The winner of the 2017 Prime Minister’s Science Communication Prize plans to establish New Zealand’s first science video news agency.
Christie says it's based on the old-fashioned press agency idea, and will supply science video content to media organisations such as RNZ.
Christie trained as a lawyer, then worked as a television journalist for many years, and always had a fascination for science, he says.
He enjoyed recording and presenting science-based TV stories, but says he often found that by the time researchers were keen to talk about their results, the actual research was long finished.
“With TV you require pictures, and often you needed to have been there two years earlier to get the photos.
“I thought there must be a different way of doing this, and [I wondered] if I could work alongside scientists and capture the video when the research is happening.”
Christie tells of being asked to do a story about healthcare robots – and when he asked whether he could film the robots he was told they'd had been returned to Korea two years earlier.
“And with TV that doesn’t leave you with a lot.”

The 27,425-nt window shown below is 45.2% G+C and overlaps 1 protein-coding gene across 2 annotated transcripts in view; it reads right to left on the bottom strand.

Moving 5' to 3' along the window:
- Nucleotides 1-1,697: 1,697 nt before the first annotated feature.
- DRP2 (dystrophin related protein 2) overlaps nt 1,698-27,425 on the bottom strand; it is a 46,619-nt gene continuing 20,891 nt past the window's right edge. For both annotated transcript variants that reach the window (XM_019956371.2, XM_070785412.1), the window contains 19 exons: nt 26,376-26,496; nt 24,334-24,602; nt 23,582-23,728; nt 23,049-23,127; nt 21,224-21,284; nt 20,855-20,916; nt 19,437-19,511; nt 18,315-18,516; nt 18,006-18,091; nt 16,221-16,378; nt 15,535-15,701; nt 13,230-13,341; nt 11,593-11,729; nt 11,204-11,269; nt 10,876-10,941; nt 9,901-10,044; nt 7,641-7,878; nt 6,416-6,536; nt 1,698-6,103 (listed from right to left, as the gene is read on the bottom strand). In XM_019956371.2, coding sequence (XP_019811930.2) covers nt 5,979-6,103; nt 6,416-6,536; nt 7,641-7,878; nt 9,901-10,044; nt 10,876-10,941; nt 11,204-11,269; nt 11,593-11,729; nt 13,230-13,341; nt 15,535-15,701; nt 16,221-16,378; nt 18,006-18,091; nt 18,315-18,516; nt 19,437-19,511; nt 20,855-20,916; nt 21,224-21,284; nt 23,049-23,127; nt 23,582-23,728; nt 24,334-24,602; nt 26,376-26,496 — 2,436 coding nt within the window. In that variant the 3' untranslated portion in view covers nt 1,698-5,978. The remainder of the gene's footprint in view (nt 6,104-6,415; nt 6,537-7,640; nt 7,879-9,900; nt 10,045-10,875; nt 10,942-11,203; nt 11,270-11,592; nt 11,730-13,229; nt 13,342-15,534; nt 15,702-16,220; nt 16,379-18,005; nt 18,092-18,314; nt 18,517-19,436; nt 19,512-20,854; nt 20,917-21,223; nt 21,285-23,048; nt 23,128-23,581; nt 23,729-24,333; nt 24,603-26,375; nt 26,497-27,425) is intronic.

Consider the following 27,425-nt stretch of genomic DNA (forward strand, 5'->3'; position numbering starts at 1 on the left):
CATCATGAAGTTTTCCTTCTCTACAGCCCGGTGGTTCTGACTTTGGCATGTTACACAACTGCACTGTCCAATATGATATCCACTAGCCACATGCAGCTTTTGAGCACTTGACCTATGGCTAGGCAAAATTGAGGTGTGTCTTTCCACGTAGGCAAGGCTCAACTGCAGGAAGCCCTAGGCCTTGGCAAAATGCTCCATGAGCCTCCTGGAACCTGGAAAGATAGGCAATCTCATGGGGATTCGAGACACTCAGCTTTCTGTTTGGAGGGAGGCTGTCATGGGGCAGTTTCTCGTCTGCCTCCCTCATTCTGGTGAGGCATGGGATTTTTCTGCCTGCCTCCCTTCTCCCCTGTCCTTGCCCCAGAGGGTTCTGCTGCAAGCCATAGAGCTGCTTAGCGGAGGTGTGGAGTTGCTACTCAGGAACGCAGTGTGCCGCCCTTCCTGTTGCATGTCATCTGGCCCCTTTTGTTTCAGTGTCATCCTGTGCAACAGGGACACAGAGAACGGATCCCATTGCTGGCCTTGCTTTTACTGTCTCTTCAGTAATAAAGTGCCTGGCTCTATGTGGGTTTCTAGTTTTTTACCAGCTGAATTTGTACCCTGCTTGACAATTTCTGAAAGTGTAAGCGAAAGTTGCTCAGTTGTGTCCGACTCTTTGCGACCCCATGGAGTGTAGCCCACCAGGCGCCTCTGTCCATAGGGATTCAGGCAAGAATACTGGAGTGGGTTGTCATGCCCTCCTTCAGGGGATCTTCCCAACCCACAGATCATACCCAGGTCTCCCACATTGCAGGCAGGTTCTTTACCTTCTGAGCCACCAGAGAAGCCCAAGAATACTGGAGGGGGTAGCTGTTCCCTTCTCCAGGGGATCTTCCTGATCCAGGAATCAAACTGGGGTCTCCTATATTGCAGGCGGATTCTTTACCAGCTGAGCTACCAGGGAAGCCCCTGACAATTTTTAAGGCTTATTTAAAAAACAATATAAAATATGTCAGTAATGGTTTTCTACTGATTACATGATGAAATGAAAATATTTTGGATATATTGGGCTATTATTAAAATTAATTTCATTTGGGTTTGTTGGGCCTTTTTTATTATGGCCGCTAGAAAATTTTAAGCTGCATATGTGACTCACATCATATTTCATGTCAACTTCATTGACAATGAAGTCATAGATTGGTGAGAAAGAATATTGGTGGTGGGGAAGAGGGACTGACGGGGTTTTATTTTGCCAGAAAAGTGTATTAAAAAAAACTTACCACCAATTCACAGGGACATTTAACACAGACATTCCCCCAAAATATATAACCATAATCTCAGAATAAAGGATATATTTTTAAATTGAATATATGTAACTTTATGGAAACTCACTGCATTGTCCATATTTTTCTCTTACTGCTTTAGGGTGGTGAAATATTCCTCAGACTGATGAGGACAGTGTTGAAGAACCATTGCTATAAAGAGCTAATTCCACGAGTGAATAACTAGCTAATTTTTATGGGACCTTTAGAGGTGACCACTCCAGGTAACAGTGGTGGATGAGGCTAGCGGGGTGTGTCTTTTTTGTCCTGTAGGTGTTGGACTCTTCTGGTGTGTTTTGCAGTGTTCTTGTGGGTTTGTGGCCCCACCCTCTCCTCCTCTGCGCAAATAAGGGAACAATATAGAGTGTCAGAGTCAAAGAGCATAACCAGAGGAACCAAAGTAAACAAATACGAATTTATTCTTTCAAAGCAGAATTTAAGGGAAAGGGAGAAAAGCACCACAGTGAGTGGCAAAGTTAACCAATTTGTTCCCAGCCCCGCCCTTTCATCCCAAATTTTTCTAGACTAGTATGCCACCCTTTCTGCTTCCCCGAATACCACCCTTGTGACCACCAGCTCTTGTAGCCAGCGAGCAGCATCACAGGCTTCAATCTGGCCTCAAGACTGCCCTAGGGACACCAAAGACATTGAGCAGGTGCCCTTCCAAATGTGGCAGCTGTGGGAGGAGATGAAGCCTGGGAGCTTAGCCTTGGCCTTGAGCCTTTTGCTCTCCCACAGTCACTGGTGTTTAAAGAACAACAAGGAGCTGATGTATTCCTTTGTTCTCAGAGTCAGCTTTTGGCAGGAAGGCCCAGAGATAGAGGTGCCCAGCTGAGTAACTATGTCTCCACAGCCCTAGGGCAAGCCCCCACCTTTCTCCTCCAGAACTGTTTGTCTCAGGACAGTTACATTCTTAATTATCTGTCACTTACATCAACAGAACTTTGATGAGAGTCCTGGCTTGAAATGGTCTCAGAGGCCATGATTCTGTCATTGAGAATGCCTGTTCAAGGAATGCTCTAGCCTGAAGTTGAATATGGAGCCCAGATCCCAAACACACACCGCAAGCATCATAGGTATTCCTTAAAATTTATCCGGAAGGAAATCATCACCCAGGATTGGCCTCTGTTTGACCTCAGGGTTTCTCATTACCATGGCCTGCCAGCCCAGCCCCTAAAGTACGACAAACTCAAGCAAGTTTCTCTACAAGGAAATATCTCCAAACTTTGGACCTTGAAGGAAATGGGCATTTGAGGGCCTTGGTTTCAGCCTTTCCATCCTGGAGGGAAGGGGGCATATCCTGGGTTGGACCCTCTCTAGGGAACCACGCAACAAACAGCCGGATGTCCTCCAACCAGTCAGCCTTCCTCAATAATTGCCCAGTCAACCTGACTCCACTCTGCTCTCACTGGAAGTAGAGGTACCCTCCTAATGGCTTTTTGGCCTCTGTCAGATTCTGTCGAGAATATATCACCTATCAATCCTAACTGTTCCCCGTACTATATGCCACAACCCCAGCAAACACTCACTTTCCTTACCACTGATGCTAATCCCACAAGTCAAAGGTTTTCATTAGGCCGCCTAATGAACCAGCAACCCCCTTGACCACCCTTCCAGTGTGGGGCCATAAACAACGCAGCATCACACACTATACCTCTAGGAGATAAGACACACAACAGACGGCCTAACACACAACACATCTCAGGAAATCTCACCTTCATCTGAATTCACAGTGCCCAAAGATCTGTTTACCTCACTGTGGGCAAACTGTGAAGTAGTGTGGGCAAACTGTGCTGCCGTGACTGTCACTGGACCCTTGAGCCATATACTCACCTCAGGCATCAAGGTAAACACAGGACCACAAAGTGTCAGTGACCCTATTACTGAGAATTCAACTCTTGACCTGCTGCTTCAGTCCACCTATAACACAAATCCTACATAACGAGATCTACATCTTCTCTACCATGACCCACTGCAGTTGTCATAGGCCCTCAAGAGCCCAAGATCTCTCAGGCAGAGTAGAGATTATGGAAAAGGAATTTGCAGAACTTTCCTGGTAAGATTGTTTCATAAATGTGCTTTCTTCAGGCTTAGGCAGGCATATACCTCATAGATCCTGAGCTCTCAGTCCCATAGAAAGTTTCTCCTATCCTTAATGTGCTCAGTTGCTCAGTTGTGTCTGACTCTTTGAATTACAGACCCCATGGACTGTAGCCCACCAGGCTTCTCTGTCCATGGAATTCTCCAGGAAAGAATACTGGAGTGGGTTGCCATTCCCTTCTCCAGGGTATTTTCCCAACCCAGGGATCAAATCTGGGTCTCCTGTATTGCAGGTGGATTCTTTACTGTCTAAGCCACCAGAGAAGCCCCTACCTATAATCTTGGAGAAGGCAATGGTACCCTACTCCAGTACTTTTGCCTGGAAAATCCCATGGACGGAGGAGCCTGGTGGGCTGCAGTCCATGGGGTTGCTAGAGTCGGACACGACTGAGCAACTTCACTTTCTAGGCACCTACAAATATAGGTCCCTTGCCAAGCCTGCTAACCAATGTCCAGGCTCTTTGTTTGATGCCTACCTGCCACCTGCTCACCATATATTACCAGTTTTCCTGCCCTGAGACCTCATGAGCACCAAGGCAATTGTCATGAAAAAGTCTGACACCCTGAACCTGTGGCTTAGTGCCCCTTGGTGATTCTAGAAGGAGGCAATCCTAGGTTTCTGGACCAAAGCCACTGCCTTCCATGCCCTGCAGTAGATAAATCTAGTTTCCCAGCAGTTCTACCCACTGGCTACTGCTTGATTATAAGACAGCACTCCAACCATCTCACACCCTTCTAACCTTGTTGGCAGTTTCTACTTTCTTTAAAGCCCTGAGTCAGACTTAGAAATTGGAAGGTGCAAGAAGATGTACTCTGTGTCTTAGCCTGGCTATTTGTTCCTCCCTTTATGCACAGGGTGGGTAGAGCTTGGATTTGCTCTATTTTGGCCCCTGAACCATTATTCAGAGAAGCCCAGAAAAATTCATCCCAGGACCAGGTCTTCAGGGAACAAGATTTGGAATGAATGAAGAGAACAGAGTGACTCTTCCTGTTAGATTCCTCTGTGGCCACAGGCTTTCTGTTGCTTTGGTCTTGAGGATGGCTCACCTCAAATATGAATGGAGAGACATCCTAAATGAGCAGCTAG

The the other challenge is that mainstream media works on a very short timeframe, and doesn’t have the ability to follow stories over a long time period.
So he struck out on his own and set up SciFilms. His big success has been ’Jamie’s World on Ice’, which featured globally successful Youtuber Jamie Curry exploring Antarctica and sharing her experience through social media.
“The aim was to engage with young people, especially Jamie’s audience of young women aged 13 – 25, and start them thinking about climate change and climate science"
He wanted to target new audiences, those who are difficult to reach and who aren’t traditionally or easily engaged with science communication.
The plan for the Aotearoa Science Agency is “pure science journalism’, Christie says.
"There’s so much amazing stuff happening out there that people have just no idea about.”
“Often even the scientists themselves don’t appreciate some of the really cool stuff they’re doing.”
Christie is looking forward to creating films on a topics ranging penguins to quantum photonics and “making it understandable.”
“To understand science is to understand the world around us – and that’s incredibly important."
The 2017 Prime Minister’s Science Prizes
The 2017 Prime Minister’s Science Prize has been awarded to a large team of scientists at Plant and Food Research for their long-running, multi-disciplinary effort to find successful solutions to the kiwifruit Psa crisis.
University of Otago chemist Carla Meledandri has been awarded the 2017 Prime Minister’s MacDiarmid Emerging Scientist Prize for her pioneering collaboration using silver nanoparticles to treat dental decay.